Overseas Economic Aid or Domestic Electoral Assistance: The Political Economy of Foreign Aid Voting in the U.S. Congress
Ryan M. Powers
University of Wisconsin - Madison - Department of Political Science
David A. Leblang
University of Virginia
Michael J. Tierney
College of William and Mary
September 1, 2010
APSA 2010 Annual Meeting Paper
Each year, Congress authorizes the transfer of approximately $27 billion to foreign countries in the form of foreign development assistance. Despite the "foreign aid" label, much of this money remains in the United States, flowing to individuals and corporations who contract with the U.S. Agency for International Development (USAID) and other government agencies to implement development projects. But despite its long history, little is known about the domestic political economy of U.S. foreign aid. We extend the literature by showing that the domestic political economy of foreign aid spending is more significant and dynamic than the current literature suggests. We find that members of Congress are more likely to support foreign aid bills when foreign aid beneficiaries are present in their district. In addition, we show incumbents are less likely to be reelected if they vote for foreign aid bills while in office. Using new data, however, we find that when a given member's vote for foreign aid is coincident with his or her district receiving contracts from USAID, the negative effects of supporting foreign aid are mitigated.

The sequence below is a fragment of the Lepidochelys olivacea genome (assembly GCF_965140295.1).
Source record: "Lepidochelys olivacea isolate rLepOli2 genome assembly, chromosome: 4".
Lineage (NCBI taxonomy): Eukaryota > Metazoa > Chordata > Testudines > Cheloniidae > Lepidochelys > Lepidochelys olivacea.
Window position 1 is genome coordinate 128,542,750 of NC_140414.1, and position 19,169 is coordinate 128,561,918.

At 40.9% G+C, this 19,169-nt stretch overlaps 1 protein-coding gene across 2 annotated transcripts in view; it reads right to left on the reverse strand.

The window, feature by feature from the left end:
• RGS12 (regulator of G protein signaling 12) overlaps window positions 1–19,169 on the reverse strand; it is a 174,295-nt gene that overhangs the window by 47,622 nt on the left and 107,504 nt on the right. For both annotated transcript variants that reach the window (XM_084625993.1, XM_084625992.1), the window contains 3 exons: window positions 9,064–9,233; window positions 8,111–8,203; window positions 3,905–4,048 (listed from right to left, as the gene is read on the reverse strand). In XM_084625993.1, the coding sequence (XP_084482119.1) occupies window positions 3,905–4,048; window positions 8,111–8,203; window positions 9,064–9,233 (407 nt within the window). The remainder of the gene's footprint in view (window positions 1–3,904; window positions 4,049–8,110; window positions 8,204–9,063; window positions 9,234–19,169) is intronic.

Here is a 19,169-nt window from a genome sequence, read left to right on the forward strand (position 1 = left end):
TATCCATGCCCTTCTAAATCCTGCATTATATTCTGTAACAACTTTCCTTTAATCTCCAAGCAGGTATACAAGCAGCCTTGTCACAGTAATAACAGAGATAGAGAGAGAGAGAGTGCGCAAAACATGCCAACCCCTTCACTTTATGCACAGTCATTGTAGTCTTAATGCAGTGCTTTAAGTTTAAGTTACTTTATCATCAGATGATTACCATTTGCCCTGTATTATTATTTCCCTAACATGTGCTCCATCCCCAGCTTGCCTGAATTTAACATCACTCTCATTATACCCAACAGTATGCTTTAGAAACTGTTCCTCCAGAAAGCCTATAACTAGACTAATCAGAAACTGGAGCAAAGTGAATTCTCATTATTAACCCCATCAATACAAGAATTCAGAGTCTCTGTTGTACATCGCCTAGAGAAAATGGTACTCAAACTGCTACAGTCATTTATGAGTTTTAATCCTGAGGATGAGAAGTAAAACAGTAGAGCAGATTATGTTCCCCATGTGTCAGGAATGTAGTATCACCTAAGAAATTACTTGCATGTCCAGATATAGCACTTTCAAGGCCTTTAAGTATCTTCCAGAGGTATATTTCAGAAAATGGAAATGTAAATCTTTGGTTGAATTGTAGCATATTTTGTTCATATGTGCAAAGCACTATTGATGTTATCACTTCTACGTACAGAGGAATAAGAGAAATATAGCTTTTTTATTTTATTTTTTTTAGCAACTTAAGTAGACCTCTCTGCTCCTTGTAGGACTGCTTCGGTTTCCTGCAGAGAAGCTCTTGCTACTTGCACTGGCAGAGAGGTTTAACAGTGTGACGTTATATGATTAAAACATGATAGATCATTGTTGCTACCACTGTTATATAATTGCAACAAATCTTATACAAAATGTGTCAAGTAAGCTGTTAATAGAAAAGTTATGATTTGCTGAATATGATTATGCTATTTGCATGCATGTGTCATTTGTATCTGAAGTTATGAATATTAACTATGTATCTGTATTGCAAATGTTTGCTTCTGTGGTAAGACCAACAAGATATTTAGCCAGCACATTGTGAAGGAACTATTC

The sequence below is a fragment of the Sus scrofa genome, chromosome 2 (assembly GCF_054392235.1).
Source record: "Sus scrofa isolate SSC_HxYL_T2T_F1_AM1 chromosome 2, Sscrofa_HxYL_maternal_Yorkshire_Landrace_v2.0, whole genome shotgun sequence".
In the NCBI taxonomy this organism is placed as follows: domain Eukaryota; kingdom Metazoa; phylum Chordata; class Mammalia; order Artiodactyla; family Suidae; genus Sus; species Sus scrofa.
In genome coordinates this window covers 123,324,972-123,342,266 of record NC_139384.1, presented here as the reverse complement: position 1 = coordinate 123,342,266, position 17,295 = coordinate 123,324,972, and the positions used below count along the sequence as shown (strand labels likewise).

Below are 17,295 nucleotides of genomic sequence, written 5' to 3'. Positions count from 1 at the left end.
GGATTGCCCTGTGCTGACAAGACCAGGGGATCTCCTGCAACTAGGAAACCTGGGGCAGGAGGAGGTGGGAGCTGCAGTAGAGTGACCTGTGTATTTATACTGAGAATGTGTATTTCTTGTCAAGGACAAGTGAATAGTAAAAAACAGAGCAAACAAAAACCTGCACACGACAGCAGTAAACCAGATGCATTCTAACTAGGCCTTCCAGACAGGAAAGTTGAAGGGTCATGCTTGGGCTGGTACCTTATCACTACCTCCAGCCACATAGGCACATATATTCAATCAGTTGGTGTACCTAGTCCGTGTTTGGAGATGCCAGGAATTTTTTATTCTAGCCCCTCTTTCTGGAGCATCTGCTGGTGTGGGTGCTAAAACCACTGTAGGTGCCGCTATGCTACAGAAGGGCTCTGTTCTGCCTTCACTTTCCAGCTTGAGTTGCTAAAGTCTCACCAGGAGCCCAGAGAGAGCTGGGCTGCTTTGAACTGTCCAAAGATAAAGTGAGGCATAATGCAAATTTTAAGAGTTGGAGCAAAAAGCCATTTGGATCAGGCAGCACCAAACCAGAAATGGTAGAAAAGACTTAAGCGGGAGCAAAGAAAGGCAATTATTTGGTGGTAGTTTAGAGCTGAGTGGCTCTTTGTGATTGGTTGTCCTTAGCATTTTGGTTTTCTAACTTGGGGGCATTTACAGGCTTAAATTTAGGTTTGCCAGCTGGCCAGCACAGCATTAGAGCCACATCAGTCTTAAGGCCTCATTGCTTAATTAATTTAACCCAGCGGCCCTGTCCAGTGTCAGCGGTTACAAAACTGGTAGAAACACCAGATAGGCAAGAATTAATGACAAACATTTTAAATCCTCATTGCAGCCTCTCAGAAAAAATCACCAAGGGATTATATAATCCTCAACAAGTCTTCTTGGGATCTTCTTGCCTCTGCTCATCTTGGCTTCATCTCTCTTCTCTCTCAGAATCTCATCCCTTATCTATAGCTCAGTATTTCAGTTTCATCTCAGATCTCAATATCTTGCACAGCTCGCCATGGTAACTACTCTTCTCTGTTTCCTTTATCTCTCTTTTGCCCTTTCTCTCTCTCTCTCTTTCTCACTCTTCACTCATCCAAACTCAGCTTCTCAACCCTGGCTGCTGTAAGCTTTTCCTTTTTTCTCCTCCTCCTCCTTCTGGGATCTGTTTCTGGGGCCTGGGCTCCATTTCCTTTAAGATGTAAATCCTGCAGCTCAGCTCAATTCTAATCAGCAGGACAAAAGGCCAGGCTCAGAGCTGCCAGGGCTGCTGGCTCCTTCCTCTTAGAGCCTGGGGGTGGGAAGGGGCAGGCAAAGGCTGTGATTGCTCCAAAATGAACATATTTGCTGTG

Number of Pages in PDF File: 30working papers series
Date posted: August 11, 2010 ; Last revised: September 8, 2010
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